Few can be surprised that the horse trials at Badminton have been cancelled. In what has been one of the wettest Aprils on record, the never-ending torrent of rain has made the course unsafe and the event unworkable.
The county-cricket season has been badly hit, too, with many matches completely washed out. At home, dead frogs litter the road, and ducks are to be found swimming in newly created ponds. It has been miserable for almost everyone except gardeners and farmers. And yet, we still have a hosepipe ban.
In most other countries, the recent vast amount of rain would have been captured in reservoirs, but in Britain we seem all too happy to let most of it wash out to sea. We are constantly being told that, after two years of dry weather, the groundwater levels are so low that the hosepipe ban must stay.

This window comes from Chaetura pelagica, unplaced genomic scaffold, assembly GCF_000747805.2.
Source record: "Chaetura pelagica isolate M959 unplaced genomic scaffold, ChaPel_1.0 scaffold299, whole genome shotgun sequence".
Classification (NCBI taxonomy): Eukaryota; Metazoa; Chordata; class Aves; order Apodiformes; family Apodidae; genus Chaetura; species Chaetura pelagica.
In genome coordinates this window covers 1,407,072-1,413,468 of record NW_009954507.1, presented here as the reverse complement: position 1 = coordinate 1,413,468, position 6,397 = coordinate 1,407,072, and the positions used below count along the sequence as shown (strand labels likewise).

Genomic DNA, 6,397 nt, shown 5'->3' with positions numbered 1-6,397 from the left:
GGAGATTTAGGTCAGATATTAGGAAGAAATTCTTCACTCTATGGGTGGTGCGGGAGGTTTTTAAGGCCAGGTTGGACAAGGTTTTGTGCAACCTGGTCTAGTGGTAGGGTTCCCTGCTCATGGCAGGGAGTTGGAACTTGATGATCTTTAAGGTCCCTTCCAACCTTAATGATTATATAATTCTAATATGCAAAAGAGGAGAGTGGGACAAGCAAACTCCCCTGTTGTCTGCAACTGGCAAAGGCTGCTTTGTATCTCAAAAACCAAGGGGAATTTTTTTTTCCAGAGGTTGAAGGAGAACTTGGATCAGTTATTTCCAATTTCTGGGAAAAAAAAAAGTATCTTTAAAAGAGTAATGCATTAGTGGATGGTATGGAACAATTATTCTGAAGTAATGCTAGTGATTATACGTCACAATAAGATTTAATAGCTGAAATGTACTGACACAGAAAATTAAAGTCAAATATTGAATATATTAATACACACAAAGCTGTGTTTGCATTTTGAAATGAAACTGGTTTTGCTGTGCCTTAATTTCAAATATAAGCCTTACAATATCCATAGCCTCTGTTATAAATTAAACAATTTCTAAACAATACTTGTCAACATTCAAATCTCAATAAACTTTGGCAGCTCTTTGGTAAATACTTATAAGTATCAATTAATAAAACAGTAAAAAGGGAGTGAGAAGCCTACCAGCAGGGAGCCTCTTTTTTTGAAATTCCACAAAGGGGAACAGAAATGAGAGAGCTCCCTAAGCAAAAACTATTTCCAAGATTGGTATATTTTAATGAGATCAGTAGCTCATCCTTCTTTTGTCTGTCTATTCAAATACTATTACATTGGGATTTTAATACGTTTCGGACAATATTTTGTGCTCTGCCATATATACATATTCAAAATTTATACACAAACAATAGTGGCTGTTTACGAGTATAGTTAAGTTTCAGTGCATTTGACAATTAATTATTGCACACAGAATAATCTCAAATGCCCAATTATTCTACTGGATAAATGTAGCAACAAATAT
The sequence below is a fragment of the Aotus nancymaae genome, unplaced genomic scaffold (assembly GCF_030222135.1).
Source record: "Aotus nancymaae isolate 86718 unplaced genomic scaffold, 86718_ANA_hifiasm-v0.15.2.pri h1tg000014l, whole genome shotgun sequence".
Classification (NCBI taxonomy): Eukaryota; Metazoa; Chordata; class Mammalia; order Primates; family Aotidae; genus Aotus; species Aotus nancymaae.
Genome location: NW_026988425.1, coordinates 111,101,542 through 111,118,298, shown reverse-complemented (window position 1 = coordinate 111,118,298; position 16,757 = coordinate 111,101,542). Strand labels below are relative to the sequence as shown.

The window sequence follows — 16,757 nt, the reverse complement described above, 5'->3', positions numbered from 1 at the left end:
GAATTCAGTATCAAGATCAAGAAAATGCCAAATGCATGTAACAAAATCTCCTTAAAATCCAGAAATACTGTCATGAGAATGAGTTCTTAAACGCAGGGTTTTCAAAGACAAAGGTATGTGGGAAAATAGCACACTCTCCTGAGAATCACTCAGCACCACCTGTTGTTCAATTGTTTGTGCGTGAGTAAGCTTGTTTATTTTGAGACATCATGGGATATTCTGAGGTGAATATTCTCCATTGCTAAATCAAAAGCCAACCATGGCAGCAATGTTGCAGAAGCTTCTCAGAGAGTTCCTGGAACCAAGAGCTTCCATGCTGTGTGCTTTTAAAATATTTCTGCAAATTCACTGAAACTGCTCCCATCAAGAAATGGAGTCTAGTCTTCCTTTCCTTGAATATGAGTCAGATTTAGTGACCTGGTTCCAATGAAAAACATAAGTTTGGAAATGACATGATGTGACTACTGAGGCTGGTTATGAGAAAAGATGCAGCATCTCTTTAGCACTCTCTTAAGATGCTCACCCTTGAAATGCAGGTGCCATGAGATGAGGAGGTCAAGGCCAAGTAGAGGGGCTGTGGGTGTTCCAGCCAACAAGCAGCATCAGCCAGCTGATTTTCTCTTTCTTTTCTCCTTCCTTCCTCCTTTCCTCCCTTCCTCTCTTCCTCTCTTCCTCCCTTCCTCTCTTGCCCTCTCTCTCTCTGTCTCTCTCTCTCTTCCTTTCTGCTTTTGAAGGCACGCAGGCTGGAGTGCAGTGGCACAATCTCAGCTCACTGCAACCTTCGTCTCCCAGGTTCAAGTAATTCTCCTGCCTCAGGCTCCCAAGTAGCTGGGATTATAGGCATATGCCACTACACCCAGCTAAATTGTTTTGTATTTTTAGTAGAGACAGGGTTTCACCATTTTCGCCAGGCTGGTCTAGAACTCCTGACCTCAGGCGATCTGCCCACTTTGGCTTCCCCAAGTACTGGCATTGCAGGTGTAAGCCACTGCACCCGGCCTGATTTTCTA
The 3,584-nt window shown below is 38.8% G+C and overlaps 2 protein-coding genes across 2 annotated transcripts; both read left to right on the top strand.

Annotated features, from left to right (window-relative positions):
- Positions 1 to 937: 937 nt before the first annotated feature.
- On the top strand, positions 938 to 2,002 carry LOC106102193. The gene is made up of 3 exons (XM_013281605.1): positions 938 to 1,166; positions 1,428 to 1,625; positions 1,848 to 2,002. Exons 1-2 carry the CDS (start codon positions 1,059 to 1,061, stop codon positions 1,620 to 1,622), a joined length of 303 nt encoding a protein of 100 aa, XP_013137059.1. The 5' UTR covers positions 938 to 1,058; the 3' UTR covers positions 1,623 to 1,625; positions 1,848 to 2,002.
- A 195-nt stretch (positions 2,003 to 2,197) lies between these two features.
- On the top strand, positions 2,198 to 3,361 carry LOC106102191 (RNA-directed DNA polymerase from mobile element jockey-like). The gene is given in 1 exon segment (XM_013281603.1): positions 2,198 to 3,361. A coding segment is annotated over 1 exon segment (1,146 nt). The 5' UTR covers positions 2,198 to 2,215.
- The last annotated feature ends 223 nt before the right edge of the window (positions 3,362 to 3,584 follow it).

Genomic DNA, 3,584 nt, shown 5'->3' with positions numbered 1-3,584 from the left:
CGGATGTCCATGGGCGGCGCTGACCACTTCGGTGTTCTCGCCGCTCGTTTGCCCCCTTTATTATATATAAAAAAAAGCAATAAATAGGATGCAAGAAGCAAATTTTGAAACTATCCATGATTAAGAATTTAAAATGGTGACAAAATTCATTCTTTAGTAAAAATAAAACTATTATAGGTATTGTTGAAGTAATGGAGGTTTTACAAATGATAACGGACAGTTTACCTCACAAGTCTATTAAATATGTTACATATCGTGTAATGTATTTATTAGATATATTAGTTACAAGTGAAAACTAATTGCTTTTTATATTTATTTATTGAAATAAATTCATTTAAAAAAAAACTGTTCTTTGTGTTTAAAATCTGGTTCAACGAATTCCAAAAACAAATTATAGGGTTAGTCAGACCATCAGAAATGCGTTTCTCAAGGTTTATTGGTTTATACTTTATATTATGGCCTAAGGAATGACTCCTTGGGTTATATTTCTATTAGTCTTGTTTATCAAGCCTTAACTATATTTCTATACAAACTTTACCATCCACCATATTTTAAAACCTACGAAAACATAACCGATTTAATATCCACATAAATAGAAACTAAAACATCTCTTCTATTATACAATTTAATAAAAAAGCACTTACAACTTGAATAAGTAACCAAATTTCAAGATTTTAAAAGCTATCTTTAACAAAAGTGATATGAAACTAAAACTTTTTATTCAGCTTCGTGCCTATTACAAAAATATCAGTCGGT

But is ground-water something we should rely on for the majority of our water in this period of changing climate? Is it time to restrict the use of private boreholes and build new reservoirs to save the water? If Britain is going to have a climate where it never rains until it pours, we’re going to have to think differently.
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